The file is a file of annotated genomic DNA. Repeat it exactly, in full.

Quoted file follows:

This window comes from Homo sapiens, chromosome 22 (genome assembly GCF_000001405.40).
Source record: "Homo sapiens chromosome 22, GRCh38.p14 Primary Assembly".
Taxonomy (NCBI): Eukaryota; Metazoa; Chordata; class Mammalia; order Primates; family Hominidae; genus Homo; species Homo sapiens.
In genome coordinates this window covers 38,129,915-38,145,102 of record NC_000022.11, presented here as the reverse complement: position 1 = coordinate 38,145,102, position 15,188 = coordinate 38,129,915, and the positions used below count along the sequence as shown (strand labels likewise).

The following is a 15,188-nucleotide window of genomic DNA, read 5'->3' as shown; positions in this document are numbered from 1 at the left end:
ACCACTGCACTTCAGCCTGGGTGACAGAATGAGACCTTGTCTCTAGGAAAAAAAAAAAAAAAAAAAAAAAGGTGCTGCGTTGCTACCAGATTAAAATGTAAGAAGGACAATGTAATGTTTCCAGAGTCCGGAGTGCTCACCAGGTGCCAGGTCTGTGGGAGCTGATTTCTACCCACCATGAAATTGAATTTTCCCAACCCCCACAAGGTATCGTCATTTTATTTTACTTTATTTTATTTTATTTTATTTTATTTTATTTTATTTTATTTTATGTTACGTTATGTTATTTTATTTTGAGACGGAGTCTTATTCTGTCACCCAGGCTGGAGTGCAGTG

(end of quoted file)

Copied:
This window comes from Homo sapiens, chromosome 22 (genome assembly GCF_000001405.40).
Source record: "Homo sapiens chromosome 22, GRCh38.p14 Primary Assembly".
Taxonomy (NCBI): Eukaryota; Metazoa; Chordata; class Mammalia; order Primates; family Hominidae; genus Homo; species Homo sapiens.
In genome coordinates this window covers 38,129,915-38,145,102 of record NC_000022.11, presented here as the reverse complement: position 1 = coordinate 38,145,102, position 15,188 = coordinate 38,129,915, and the positions used below count along the sequence as shown (strand labels likewise).

The following is a 15,188-nucleotide window of genomic DNA, read 5'->3' as shown; positions in this document are numbered from 1 at the left end:
ACCACTGCACTTCAGCCTGGGTGACAGAATGAGACCTTGTCTCTAGGAAAAAAAAAAAAAAAAAAAAAAAGGTGCTGCGTTGCTACCAGATTAAAATGTAAGAAGGACAATGTAATGTTTCCAGAGTCCGGAGTGCTCACCAGGTGCCAGGTCTGTGGGAGCTGATTTCTACCCACCATGAAATTGAATTTTCCCAACCCCCACAAGGTATCGTCATTTTATTTTACTTTATTTTATTTTATTTTATTTTATTTTATTTTATTTTATTTTATGTTACGTTATGTTATTTTATTTTGAGACGGAGTCTTATTCTGTCACCCAGGCTGGAGTGCAGTG